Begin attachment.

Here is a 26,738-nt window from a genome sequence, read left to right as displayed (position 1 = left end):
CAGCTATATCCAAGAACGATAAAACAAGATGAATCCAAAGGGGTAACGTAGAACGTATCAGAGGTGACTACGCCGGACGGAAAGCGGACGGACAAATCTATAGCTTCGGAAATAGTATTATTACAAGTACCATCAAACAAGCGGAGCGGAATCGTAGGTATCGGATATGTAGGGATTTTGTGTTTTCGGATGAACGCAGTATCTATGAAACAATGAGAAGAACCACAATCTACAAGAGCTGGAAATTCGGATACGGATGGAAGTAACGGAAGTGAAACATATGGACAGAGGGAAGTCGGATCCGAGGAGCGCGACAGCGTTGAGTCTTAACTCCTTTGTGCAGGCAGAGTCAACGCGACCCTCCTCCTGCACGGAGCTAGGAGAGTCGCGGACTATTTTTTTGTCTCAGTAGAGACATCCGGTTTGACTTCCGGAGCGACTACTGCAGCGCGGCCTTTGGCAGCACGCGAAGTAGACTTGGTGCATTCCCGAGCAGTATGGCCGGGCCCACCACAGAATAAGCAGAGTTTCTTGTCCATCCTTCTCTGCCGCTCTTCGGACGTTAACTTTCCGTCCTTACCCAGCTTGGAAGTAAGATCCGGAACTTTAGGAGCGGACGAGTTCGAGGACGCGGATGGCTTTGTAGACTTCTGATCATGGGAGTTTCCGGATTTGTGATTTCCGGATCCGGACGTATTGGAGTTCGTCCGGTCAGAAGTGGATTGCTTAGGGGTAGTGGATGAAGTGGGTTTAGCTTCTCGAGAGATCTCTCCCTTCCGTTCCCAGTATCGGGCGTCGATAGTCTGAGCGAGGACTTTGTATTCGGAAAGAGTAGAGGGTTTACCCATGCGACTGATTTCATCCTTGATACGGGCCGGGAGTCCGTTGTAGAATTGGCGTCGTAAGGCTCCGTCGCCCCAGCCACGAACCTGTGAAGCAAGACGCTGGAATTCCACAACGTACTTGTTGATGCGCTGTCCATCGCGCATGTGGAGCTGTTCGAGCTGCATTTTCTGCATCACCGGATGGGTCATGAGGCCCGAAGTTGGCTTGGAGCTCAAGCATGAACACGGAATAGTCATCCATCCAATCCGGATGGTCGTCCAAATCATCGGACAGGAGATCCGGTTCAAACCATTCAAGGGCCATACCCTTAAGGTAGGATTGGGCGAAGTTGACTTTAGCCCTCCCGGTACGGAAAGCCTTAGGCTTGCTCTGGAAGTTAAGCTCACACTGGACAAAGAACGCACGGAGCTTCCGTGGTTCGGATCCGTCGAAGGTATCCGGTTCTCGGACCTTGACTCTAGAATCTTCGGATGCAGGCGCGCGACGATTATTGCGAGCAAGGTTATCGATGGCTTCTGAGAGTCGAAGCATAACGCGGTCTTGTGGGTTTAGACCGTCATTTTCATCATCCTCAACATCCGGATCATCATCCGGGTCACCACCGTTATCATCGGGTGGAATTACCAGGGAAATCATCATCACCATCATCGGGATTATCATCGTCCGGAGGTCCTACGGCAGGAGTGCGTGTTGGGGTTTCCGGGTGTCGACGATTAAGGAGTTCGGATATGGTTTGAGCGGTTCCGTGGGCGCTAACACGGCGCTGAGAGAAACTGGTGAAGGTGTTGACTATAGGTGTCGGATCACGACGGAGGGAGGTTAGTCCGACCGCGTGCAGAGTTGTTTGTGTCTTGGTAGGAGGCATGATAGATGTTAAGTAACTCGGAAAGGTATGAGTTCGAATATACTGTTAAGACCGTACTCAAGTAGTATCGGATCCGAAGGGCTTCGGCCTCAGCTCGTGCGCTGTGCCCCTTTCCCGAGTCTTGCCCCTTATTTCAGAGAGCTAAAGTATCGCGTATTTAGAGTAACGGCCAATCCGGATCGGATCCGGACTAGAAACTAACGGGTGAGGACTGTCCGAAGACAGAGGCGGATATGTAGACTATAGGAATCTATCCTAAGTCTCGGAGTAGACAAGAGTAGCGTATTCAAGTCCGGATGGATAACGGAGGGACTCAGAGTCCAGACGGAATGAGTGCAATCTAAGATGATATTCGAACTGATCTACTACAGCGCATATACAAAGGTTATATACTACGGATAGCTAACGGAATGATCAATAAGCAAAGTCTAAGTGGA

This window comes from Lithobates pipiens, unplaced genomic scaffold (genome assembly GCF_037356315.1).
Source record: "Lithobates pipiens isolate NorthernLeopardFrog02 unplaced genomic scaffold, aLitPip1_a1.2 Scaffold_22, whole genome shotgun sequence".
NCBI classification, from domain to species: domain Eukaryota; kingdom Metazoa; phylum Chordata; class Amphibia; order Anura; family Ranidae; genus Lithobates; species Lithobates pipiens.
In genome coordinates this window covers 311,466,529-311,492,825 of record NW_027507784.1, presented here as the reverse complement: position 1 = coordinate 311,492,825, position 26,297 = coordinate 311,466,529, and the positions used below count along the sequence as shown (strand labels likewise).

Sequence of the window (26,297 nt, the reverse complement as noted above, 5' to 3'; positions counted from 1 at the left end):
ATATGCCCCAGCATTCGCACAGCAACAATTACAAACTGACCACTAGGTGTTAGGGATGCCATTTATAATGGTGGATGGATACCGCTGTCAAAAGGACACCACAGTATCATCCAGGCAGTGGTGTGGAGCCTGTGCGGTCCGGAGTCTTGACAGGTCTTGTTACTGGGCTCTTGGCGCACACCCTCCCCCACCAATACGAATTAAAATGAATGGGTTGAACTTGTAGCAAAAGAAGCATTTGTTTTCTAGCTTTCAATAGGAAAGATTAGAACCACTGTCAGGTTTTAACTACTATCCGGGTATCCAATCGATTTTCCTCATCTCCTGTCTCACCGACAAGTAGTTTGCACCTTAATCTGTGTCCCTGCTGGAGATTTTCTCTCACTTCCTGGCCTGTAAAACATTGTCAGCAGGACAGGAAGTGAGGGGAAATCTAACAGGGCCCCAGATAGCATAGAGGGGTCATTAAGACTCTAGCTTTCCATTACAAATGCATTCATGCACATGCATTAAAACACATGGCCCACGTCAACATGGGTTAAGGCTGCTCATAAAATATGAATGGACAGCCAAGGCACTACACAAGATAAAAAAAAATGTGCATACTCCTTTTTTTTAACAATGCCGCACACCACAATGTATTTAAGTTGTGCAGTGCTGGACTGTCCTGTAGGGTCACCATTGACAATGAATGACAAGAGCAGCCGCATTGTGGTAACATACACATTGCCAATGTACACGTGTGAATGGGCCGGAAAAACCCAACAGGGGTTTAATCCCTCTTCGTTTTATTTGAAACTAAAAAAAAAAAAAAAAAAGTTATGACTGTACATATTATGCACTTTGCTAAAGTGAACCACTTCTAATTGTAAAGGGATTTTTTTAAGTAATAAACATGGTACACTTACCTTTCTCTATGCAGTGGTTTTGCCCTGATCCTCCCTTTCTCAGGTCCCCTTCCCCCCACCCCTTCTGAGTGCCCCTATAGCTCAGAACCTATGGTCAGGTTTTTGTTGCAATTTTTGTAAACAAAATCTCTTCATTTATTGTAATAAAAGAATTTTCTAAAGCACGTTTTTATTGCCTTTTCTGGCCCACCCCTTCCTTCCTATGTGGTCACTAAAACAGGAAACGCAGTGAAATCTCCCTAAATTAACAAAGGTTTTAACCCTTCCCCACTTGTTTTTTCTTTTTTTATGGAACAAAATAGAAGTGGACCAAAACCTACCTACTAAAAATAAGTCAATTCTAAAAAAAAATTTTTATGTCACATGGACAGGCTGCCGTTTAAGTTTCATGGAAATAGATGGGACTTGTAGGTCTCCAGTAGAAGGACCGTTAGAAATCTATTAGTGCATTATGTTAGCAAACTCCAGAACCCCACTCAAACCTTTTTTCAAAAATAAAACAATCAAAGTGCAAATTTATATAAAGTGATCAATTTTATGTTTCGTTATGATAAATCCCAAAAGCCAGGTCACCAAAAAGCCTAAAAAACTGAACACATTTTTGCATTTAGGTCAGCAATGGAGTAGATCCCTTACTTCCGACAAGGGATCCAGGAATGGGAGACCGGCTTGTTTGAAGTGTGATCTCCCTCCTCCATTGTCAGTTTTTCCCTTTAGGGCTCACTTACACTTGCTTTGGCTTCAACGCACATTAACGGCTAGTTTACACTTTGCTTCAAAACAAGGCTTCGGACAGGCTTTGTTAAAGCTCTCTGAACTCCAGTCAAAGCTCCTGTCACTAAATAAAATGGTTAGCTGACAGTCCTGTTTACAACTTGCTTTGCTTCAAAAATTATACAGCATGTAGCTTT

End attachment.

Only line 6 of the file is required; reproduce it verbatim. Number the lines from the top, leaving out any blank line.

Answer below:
In genome coordinates this window covers 311,466,529-311,492,825 of record NW_027507784.1, presented here as the reverse complement: position 1 = coordinate 311,492,825, position 26,297 = coordinate 311,466,529, and the positions used below count along the sequence as shown (strand labels likewise).